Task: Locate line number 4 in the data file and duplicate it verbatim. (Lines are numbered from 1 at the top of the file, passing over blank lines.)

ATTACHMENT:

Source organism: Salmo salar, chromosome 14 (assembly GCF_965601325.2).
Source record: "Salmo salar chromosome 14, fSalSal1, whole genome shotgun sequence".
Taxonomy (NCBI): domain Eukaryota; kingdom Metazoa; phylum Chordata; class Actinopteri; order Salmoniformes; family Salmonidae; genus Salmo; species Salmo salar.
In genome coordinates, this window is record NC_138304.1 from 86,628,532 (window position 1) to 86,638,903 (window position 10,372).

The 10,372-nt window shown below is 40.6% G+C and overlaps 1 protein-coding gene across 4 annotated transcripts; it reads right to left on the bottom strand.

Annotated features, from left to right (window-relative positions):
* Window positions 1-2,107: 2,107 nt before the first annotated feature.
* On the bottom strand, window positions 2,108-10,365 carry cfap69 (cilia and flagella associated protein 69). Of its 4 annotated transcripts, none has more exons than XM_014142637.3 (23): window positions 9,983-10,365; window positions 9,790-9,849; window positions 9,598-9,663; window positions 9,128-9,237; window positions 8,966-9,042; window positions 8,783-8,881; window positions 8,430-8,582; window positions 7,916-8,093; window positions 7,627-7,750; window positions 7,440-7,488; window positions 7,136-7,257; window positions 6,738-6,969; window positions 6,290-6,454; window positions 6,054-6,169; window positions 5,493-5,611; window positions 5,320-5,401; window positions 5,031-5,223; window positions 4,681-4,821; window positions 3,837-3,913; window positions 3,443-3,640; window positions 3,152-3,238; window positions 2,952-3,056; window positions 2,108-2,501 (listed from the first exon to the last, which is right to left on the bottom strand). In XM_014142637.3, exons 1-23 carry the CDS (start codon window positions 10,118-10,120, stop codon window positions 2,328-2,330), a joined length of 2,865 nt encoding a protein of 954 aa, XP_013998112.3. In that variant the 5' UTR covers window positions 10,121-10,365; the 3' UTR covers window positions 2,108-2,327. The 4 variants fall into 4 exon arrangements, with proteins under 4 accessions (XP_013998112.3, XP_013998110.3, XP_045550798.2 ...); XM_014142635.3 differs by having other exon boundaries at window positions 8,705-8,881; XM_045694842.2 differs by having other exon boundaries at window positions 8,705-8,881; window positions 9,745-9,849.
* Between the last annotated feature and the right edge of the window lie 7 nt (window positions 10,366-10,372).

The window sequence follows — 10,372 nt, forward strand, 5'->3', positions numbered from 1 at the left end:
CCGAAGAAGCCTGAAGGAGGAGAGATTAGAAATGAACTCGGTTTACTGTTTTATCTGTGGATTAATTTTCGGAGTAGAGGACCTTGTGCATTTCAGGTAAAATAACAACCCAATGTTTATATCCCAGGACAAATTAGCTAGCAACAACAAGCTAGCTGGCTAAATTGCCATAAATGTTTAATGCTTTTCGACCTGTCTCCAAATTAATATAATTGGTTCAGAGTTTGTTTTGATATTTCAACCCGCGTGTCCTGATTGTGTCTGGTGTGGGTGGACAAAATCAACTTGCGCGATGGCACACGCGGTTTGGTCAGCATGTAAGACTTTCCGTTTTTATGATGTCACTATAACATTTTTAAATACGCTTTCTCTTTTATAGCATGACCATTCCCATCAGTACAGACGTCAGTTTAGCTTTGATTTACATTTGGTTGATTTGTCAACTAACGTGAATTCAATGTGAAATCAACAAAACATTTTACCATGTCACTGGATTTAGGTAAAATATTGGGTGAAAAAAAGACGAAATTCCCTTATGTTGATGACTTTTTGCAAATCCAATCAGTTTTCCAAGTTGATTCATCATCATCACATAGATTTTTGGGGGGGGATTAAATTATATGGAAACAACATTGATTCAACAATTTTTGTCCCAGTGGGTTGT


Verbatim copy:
In genome coordinates, this window is record NC_138304.1 from 86,628,532 (window position 1) to 86,638,903 (window position 10,372).